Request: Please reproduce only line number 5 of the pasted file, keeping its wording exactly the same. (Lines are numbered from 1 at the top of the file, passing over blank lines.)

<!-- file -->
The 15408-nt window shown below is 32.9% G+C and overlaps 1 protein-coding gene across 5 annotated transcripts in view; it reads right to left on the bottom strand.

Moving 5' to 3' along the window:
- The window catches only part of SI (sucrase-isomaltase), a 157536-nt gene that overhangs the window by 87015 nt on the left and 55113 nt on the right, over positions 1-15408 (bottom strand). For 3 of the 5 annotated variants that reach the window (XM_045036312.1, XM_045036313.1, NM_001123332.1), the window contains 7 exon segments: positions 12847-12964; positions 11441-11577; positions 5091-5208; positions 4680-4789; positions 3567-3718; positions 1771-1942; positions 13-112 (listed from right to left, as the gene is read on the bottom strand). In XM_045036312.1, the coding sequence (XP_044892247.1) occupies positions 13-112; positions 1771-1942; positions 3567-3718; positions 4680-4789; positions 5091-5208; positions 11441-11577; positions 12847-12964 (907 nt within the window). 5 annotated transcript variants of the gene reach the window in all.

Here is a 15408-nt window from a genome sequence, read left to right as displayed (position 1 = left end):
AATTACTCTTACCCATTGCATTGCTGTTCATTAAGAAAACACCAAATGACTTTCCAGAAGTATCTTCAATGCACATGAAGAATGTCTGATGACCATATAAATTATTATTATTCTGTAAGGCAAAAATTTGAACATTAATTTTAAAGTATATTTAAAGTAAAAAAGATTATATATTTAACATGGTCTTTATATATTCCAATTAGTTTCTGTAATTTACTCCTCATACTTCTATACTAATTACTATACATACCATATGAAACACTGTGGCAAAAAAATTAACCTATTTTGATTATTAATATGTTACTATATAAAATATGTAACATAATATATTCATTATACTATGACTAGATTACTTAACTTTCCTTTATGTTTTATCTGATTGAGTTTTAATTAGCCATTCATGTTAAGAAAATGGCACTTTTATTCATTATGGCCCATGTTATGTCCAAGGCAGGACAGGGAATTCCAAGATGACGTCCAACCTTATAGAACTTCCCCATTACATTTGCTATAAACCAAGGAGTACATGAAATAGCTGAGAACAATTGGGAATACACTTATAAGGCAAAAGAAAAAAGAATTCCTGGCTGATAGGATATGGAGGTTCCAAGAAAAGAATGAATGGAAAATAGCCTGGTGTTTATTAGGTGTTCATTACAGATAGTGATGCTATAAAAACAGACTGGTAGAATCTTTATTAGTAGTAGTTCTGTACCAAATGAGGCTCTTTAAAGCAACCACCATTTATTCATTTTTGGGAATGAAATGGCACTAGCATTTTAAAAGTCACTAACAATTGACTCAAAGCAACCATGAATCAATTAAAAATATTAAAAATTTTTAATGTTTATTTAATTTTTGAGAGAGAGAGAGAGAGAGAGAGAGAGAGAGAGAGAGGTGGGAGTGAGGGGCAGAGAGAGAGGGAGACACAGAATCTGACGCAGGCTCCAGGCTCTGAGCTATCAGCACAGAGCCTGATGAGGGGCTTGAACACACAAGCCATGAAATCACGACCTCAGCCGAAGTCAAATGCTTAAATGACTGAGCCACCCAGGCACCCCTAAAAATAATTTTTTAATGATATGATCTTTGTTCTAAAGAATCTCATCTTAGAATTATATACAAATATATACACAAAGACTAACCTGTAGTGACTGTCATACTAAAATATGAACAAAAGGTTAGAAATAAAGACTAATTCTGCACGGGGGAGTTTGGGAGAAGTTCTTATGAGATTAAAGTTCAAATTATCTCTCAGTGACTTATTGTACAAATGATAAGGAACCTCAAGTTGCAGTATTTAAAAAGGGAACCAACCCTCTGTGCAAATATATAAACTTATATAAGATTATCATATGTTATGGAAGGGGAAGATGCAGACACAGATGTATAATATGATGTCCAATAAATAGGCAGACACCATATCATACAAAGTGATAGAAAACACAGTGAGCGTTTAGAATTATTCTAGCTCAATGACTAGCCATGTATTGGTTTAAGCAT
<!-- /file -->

AATTACTCTTACCCATTGCATTGCTGTTCATTAAGAAAACACCAAATGACTTTCCAGAAGTATCTTCAATGCACATGAAGAATGTCTGATGACCATATAAATTATTATTATTCTGTAAGGCAAAAATTTGAACATTAATTTTAAAGTATATTTAAAGTAAAAAAGATTATATATTTAACATGGTCTTTATATATTCCAATTAGTTTCTGTAATTTACTCCTCATACTTCTATACTAATTACTATACATACCATATGAAACACTGTGGCAAAAAAATTAACCTATTTTGATTATTAATATGTTACTATATAAAATATGTAACATAATATATTCATTATACTATGACTAGATTACTTAACTTTCCTTTATGTTTTATCTGATTGAGTTTTAATTAGCCATTCATGTTAAGAAAATGGCACTTTTATTCATTATGGCCCATGTTATGTCCAAGGCAGGACAGGGAATTCCAAGATGACGTCCAACCTTATAGAACTTCCCCATTACATTTGCTATAAACCAAGGAGTACATGAAATAGCTGAGAACAATTGGGAATACACTTATAAGGCAAAAGAAAAAAGAATTCCTGGCTGATAGGATATGGAGGTTCCAAGAAAAGAATGAATGGAAAATAGCCTGGTGTTTATTAGGTGTTCATTACAGATAGTGATGCTATAAAAACAGACTGGTAGAATCTTTATTAGTAGTAGTTCTGTACCAAATGAGGCTCTTTAAAGCAACCACCATTTATTCATTTTTGGGAATGAAATGGCACTAGCATTTTAAAAGTCACTAACAATTGACTCAAAGCAACCATGAATCAATTAAAAATATTAAAAATTTTTAATGTTTATTTAATTTTTGAGAGAGAGAGAGAGAGAGAGAGAGAGAGAGAGAGAGGTGGGAGTGAGGGGCAGAGAGAGAGGGAGACACAGAATCTGACGCAGGCTCCAGGCTCTGAGCTATCAGCACAGAGCCTGATGAGGGGCTTGAACACACAAGCCATGAAATCACGACCTCAGCCGAAGTCAAATGCTTAAATGACTGAGCCACCCAGGCACCCCTAAAAATAATTTTTTAATGATATGATCTTTGTTCTAAAGAATCTCATCTTAGAATTATATACAAATATATACACAAAGACTAACCTGTAGTGACTGTCATACTAAAATATGAACAAAAGGTTAGAAATAAAGACTAATTCTGCACGGGGGAGTTTGGGAGAAGTTCTTATGAGATTAAAGTTCAAATTATCTCTCAGTGACTTATTGTACAAATGATAAGGAACCTCAAGTTGCAGTATTTAAAAAGGGAACCAACCCTCTGTGCAAATATATAAACTTATATAAGATTATCATATGTTATGGAAGGGGAAGATGCAGACACAGATGTATAATATGATGTCCAATAAATAGGCAGACACCATATCATACAAAGTGATAGAAAACACAGTGAGCGTTTAGAATTATTCTAGCTCAATGACTAGCCATGTATTGGTTTAAGCAT